DeSoto State Park is most widely known for DeSoto Falls, which is an impressive waterfall in northeast Alabama. In a different area of the park, there are a number of other waterfalls that are smaller, but very enjoyable nonetheless. One of those is Laurel Falls.
The hike to Laurel Falls is very enjoyable. You first start down a boardwalk that leads to the Azalea Cascades. After passing the cascades, you begin your journey to Laurel Falls. It is not a difficult trail, but I do remember it being slightly confusing. Follow the red/orange diamonds to prevent yourself from getting lost.
After about 1/2 a mile, you’ll come to a rock on the ground that is pained with the name Laurel Falls. Take the short trail to the falls, and you’ll be impressed. The falls along this creek do seem to be highly dependent on the amount of rainfall. When I visited in December, the weather was amazingly comfortable, and the falls were flowing. I’m not sure that I would want to do this in the depths of summer!
1) From I-59, head toward DeSoto State Park. There are multiple ways to get there, and the way I took did not pass through Fort Payne. Other directions go through Fort Payne.
2) Follow the signs to DeSoto State Park, as they’re pretty clearly placed along major intersections.
3) You’re heading toward DeKalb County Road 89. You’ll drive for a ways on this road until you enter the state park.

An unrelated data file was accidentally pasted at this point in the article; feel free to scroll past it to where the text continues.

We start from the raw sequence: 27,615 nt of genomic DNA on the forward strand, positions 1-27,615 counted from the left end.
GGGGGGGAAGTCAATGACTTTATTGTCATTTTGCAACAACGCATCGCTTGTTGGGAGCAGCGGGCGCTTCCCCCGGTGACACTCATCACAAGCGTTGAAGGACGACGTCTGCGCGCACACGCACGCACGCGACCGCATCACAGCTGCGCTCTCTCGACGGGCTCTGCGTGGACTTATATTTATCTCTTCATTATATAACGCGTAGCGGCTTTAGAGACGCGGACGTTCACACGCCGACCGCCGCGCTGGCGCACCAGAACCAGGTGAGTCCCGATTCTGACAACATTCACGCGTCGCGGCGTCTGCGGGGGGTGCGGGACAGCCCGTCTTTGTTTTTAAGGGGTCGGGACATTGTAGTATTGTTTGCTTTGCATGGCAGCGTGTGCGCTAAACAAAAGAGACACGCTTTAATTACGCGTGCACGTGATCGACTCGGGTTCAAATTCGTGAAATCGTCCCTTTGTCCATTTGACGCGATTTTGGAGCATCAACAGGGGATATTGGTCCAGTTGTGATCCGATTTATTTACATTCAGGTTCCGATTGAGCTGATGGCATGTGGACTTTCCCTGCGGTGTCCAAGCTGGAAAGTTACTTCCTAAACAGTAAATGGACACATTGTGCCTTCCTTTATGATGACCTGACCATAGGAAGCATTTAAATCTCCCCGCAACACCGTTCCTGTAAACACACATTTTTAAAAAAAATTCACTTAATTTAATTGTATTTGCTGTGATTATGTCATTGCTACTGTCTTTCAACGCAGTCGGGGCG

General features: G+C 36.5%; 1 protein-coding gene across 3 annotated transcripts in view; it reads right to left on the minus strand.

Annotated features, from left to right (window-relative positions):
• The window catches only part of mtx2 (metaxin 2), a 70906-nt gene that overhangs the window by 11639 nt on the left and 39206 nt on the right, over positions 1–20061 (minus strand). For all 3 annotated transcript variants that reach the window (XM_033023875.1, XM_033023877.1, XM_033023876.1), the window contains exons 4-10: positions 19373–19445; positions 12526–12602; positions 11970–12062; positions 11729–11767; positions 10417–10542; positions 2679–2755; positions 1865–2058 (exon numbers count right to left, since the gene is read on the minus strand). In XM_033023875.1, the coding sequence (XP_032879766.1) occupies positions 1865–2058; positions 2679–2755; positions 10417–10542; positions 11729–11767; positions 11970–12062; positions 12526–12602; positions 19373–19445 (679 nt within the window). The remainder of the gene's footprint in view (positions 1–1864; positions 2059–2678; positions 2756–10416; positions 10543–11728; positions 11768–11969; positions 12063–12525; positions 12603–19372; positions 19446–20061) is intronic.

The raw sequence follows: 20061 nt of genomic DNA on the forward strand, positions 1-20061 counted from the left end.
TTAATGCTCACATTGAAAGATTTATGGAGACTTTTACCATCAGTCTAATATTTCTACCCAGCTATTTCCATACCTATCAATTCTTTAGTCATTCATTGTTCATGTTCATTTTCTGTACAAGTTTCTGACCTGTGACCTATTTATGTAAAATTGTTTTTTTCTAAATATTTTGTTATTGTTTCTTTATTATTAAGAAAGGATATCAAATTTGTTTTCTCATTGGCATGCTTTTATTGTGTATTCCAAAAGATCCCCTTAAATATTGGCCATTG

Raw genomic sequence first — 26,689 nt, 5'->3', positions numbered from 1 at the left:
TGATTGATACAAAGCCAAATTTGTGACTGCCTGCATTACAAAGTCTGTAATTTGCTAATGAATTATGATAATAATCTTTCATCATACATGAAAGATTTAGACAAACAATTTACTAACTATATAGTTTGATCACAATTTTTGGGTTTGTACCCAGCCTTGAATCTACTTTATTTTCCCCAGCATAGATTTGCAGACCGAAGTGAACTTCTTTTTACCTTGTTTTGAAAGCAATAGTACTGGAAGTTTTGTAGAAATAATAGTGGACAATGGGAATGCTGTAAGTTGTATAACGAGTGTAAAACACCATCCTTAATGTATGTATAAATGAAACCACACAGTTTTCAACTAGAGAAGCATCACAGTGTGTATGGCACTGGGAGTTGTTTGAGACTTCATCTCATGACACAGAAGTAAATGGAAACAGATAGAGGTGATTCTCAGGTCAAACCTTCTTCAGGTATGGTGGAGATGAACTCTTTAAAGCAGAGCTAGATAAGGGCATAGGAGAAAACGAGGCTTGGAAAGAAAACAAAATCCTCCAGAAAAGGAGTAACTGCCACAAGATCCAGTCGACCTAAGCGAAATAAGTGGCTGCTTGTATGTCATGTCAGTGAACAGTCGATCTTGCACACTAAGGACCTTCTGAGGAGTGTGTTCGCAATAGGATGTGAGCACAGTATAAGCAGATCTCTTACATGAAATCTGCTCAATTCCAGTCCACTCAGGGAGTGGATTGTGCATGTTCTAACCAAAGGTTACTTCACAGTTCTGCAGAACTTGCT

4) From the direction I entered, I saw the gift shop first. I kept heading down C.R. 89, and if I had kept going, I would have gone to Fort Payne.
5) Locate the parking are for the Azalea Cascades Boardwalk and park here.
6) Head down the boardwalk past the Azalea Cascades.
7) To your right, there should be a trail heading uphill that is has red/orange diamonds posted on the trees. Follow this trail.
8) Pass the sign for the campground, continuing on the red/orange trail.
9) After a ways (1/2 of a mile?), you’ll pass a rock on the ground painted with the name Laurel Falls. Follow the short detour to the falls.
*If you keep hiking along this trail, you’ll also end up at Lost Falls.
Accessibility: 8/10 (in December, there were a number of large trees blocking parts of the trail)
Where in the World is Laurel Falls?: map